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OIR leads regional training to support undocumented students

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February 12, 2024
Meghan O'Toole

Lake Forest College’s Office of Intercultural Relations (OIR) staff led a training session with a focus on empowering campuses across the Midwest to support undocumented students.

Associate Director of Intercultural Relations Ninna Villavicencio Miranda, PhD, and Director of Intercultural Relations Nevin J. Heard, PhD, continued their ongoing work to create sustainable ways to support students from historically and intentionally marginalized identities on January 26, 2024, by leading a NASPA-IV East Region training session on supporting undocumented students.

NASPA is a professional organization centering on student affairs in higher education. They provide professional development opportunities, research, advocacy for inclusive and equitable practices and communities, and networking opportunities. This training is part of OIR's broader diversity, equity, inclusion, and belonging (DEIB) initiatives.

ninna portrait“By sharing insights from our own proactive approach to supporting undocumented students with professionals from other institutions, we are not only contributing to the collective strategizing and capacity-building of our NASPA-IV East colleagues but also establishing Lake Forest College as a leader in fostering DEIB efforts to support undocumented students,” Villavicencio Miranda said. “This is especially critical in a national political climate where there are increasing restrictions on how we can communicate about DEIB.”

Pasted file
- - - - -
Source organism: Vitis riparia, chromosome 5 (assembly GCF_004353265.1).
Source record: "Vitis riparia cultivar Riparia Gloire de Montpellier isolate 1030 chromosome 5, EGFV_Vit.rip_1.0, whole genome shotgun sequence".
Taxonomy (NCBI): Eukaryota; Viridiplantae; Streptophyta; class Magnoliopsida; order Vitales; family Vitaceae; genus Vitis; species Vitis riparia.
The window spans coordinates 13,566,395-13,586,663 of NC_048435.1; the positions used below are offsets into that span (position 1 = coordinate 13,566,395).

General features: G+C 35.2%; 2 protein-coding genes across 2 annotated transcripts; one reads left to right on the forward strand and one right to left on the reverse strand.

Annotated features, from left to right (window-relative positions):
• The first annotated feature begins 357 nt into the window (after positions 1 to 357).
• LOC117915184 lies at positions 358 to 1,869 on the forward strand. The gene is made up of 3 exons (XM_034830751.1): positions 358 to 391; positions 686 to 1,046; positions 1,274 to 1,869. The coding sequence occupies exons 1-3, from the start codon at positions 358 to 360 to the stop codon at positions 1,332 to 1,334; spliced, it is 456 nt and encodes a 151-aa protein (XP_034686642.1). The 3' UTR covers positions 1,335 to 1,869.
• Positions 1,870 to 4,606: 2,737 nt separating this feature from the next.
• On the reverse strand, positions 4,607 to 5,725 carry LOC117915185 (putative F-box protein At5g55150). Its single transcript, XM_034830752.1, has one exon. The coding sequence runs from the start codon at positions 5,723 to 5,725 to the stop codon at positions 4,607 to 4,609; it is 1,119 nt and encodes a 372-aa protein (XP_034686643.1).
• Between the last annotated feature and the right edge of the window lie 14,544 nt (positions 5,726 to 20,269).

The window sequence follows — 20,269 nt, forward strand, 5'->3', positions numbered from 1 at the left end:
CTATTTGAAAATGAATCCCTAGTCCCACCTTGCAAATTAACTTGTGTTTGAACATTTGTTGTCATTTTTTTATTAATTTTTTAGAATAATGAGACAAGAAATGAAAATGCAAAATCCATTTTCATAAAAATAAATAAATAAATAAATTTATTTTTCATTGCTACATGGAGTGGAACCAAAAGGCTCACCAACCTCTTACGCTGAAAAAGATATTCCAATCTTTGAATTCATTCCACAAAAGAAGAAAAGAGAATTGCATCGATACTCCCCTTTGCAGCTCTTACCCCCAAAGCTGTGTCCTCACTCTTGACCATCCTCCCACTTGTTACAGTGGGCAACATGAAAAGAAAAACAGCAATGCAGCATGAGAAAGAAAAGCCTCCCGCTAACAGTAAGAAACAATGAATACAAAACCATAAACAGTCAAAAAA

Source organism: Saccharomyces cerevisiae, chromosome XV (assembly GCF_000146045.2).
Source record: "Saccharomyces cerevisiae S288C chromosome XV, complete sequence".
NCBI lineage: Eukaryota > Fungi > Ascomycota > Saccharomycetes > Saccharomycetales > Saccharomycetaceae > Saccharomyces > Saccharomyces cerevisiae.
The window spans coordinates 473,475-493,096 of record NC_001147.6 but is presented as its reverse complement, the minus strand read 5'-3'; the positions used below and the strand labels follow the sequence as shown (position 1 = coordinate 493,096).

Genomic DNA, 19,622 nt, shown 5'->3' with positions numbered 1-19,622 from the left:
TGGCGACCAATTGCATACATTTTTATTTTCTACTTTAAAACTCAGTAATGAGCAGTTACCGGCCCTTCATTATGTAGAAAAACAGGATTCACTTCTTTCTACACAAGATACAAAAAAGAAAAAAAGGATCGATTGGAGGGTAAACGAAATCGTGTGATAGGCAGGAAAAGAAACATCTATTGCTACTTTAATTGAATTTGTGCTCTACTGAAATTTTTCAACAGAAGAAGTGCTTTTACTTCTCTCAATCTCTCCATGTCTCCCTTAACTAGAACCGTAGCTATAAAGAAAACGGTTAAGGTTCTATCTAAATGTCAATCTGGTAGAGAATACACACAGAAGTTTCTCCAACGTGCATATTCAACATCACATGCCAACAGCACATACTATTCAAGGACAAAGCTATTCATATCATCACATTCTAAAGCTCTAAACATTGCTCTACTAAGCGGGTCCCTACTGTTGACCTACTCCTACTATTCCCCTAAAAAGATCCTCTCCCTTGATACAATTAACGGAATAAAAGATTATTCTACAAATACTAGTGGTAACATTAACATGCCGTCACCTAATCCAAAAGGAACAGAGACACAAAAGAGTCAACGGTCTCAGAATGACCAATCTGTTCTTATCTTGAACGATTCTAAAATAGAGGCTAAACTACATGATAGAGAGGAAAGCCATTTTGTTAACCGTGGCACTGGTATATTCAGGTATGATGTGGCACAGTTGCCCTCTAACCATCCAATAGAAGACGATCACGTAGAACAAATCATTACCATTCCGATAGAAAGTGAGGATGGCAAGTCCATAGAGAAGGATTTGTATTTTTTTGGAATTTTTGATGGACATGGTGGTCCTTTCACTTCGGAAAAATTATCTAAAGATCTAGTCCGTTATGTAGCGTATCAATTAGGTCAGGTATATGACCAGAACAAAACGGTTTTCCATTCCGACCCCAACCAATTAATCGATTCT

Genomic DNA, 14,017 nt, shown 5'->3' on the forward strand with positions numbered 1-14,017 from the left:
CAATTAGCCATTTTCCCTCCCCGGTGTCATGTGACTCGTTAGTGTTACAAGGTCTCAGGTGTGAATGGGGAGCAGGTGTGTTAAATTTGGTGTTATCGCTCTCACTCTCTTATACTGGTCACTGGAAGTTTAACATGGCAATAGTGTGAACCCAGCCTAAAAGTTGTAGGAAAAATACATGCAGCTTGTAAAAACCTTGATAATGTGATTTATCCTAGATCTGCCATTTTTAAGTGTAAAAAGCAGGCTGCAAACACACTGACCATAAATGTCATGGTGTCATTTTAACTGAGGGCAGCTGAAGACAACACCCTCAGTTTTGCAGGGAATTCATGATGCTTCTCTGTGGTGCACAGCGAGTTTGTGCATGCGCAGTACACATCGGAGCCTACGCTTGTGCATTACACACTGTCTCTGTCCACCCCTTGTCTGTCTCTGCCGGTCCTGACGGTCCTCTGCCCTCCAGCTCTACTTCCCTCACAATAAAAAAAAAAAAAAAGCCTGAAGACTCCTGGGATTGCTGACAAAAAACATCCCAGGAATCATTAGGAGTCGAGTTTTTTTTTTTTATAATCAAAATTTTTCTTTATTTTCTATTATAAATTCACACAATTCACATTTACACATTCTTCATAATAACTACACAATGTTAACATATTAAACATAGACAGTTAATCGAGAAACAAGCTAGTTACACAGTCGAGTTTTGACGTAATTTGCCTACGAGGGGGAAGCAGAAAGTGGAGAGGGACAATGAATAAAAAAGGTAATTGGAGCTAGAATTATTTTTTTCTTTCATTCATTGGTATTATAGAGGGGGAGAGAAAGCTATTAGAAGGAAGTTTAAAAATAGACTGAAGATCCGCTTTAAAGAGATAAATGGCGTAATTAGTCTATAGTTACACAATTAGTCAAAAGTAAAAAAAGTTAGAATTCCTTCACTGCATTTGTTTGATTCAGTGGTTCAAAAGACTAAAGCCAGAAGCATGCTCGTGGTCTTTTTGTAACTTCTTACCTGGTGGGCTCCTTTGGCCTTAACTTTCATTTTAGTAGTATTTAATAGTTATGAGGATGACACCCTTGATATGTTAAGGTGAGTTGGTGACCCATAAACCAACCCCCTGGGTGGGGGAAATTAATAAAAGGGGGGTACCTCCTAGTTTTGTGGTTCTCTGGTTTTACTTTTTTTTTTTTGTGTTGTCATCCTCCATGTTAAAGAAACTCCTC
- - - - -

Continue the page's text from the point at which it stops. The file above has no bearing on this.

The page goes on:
The NASPA-IV East region-wide training was attended by college professionals from the upper Midwest and Great Lakes region, creating an opportunity for OIR to share valuable insights and strategies regarding Lake Forest College’s proactive support of support for undocumented students.

According to Villavicencio Miranda, much of the existing literature centered on supporting undocumented students in higher education is tailored to large institutions, especially public ones. OIR's eventual goal is to develop and publish a series of best practices for small libera arts and private colleges. This NASPA-IV East presentation was a first step in getting feedback from peer institutions.

“Supporting undocumented students is an essential part of fostering an inclusive campus environment,” Villavicencio Miranda explained of the significance of this work. “Given recent legislation that makes it harder for undocumented people to apply for DACA and the fact that Illinois is one of five states in the US with the most undocumented students in higher education, we have to be prepared as a campus to provide an equitable experience. We know our undocumented students are here, and our responsibility as an institution is to make sure they enter a college environment where they can thrive—something we strive to provide all our students.”

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